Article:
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J Trauma Inj > Volume 34(2); 2021 > Article
Lee, Sung, Lee, Lee, and Seo: Comparative Evaluation of Emergency Medical Service Trauma Patient Transportation Patterns Before and After Level 1 Regional Trauma Center Establishment: A Retrospective Single-Center Study

Abstract

Purpose

This study examined emergency medical service (EMS) transportation patterns for adult trauma patients before and after establishing a level 1 regional trauma center (RTC) and to evaluate the transportation approach after prehospital severity screening.

Methods

This was a retrospective observational study of trauma patients aged ≥18 years admitted via EMS to the emergency department or a level 1 RTC, 1 year before to 3 years after RTC establishment. Patients with an Injury Severity Score (ISS) in the patient registration system were selected. Analyses were performed to determine transportation pattern changes by comparing patients pre- and post-RTC establishment and by yearly comparisons over the 4-year study period using the Mann-Whitney U test and chi-square test.

Results

Overall, 3,587 patients were included. The mean ISS was higher in the post-RTC group (n=2,693; 10.63±8.90, median 9.00) than in the pre-RTC group (n=894; 9.44±8.20, median 8.00; p<0.001). The mean transportation distance (9.84±13.71, median 5.80 vs. 13.12±16.15 km, median 6.00; p<0.001) was longer in the post-RTC group than in the pre-RTC group. Furthermore, proportionally fewer patients were transported from an area in the same city as the RTC after establishment (86.1% vs. 78.3%; p<0.001). Yearly comparisons revealed a gradually increasing trend in the hospital death rate (ptrend=0.031).

Conclusions

After establishing a level 1 RTC, the EMS transportation of severe trauma patients increased gradually along with the long-distance transportation of minor trauma patients. Therefore, improved prehospital EMS trauma severity assessments and level 1 RTC involvement in patient classification in the prehospital phase are necessary.

INTRODUCTION

Trauma, the eighth main cause of death worldwide, is also a major cause of death in the Republic of Korea [1]. Particularly, in young people (10 to 30 years of age), intentional self-harm (suicide) and road traffic accidents are the top two causes of death [2]. Trauma causes socioeconomic losses owing to serious sequelae and delayed return to daily life [3]. The 2009–2010 rate of preventable trauma fatalities in the Republic of Korea was 29.8%, a level higher than those of other developed countries (10–20%), and this discrepancy spurred the establishment of level 1 regional trauma centers (RTCs) in Korea [4]. In 2012, in support of level 1 RTCs, a project was initiated to establish such centers equipped with appropriate facilities, equipment, and manpower. This project aimed at providing severe trauma patients with optimal treatment (including emergency surgery) within 24 hours after hospital arrival, 365 days per year. By evenly distributing Korea’s RTCs such that treatment can commence for trauma patients within an hour of arrival, it was expected that the preventable trauma fatality rate could be reduced to <20% [3].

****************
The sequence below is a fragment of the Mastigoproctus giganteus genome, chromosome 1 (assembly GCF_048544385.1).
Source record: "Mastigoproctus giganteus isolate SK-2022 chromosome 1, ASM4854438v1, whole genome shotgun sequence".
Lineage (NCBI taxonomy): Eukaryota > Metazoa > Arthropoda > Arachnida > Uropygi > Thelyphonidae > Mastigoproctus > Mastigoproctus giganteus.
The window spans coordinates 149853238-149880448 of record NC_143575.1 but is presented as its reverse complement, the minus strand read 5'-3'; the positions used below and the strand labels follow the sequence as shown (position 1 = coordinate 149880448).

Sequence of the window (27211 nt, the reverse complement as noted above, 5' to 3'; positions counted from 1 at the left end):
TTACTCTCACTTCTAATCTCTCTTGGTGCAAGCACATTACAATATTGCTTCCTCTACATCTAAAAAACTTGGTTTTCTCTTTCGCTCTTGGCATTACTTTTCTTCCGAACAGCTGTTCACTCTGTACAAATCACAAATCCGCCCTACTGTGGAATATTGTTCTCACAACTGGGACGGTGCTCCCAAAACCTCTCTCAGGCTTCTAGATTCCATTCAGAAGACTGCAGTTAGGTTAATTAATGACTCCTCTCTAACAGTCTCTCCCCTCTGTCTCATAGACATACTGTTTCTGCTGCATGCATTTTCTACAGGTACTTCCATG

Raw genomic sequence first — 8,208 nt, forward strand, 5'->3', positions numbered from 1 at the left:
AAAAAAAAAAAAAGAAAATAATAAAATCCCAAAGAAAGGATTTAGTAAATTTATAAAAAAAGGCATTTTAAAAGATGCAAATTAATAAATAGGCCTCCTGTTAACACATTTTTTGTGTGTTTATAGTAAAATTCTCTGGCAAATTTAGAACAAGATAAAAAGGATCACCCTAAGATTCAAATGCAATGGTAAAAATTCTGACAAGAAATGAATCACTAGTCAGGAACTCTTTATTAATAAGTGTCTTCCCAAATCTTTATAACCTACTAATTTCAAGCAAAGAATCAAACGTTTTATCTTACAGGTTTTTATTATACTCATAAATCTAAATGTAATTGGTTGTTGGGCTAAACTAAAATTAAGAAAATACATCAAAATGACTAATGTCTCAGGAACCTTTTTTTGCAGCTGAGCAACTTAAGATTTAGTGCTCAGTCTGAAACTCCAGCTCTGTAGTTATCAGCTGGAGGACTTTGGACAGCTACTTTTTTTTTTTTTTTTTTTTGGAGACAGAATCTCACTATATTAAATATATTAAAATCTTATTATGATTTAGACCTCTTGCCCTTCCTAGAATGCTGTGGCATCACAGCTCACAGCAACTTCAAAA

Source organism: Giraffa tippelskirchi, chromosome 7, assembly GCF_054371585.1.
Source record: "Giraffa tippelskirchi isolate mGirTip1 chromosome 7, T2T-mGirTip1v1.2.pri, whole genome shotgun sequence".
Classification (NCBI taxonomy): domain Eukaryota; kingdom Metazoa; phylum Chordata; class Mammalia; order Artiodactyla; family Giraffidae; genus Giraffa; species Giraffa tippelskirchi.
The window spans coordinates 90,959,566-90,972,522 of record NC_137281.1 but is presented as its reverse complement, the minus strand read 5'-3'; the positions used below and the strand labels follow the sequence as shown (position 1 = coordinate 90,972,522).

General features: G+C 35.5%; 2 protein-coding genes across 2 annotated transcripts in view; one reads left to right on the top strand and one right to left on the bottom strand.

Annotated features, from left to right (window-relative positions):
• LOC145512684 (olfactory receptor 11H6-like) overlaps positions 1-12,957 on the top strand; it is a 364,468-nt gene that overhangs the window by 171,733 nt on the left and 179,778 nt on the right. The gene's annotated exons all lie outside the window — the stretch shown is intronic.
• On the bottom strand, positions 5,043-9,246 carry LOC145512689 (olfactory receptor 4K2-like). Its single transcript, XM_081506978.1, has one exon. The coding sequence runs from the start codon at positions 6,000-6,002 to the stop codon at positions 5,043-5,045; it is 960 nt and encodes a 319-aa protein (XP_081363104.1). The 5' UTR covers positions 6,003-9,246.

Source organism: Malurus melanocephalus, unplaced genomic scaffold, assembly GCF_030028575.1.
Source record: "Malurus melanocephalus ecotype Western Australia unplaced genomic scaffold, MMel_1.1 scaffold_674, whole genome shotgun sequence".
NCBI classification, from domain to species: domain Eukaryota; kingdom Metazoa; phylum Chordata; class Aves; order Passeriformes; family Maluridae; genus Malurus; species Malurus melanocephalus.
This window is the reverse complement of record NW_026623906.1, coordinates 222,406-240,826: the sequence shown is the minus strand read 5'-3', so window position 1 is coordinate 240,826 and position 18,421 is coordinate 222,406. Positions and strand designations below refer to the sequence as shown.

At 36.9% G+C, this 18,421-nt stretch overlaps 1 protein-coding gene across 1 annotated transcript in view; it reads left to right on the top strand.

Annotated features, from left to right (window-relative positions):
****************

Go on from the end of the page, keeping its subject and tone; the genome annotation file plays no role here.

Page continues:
By 2020, 15 level 1 RTCs were being operated in Korea. Governmental efforts have focused on establishing a standard operating system for RTCs by reviewing RTC operation criteria, as well as by conducting operational-level examinations. Since level 1 RTCs are established to provide intensive treatment to a unique group of severe trauma patients, the scope and type of services should differ from those of emergency departments (EDs).
Severe trauma patients, who comprise the primary patient group treated at level 1 RTCs, are transported via emergency medical services (EMS; in Korea EMS include 119 emergency medical technicians, who provide primary care at the prehospital stage and during transportation to the hospital). To provide optimal treatment, RTCs need to be organically and independently operated. However, EMS personnel must understand that level 1 RTCs should provide specialized treatment to trauma patients only, unlike the broader range of services provided in the ED. A misunderstanding also exists that a regional trauma system can be operated simply by establishing trauma centers. Due to these misconceptions, the number of minor trauma patients at level 1 RTCs has continued to increase [5].
Thus, to prevent problems from arising, EMS must actively transport severe trauma patients to level 1 RTCs and distribute the transportation of uncomplicated minor trauma patients. Furthermore, it is necessary to compare EMS transportation before and after level 1 RTC establishment. However, no previous study anywhere in the world has compared EMS trauma patient transportation before and after level 1 RTC establishment. Accordingly, this study aimed to compare the EMS transportation patterns of trauma patients (including adult trauma patients with injuries of various severity transported by EMS, patient transportation time and distance, and the area the patient was transported from) before and after level 1 RTC establishment.

METHODS

Study design and setting

The regional trauma center where the study was conducted is located in the center of a metropolitan city with a population of about 1.47 million and an area of about 68 km2. There are 26 EMS centers in the city and 962 paramedics are active. The city has two regional emergency medical centers, four local emergency medical centers, and five local emergency medical facilities. The hospital that conducted the study consists of an RTC and a local emergency medical center, and all trauma patients visiting the center are treated by the RTC medical staff. The center does not operate helicopter services.
This retrospective study was conducted on trauma patients aged ≥18 years transported via EMS and admitted to the ED before RTCs were established (the ED provided support before the establishment of level 1 RTCs through the governmental project) or at the level 1 RTC after it was established. The study was approved by the Institutional Review Board of the Daejeon Eulji Medical Center (IRB No. 2019-07-001), and the requirement for informed consent was waived.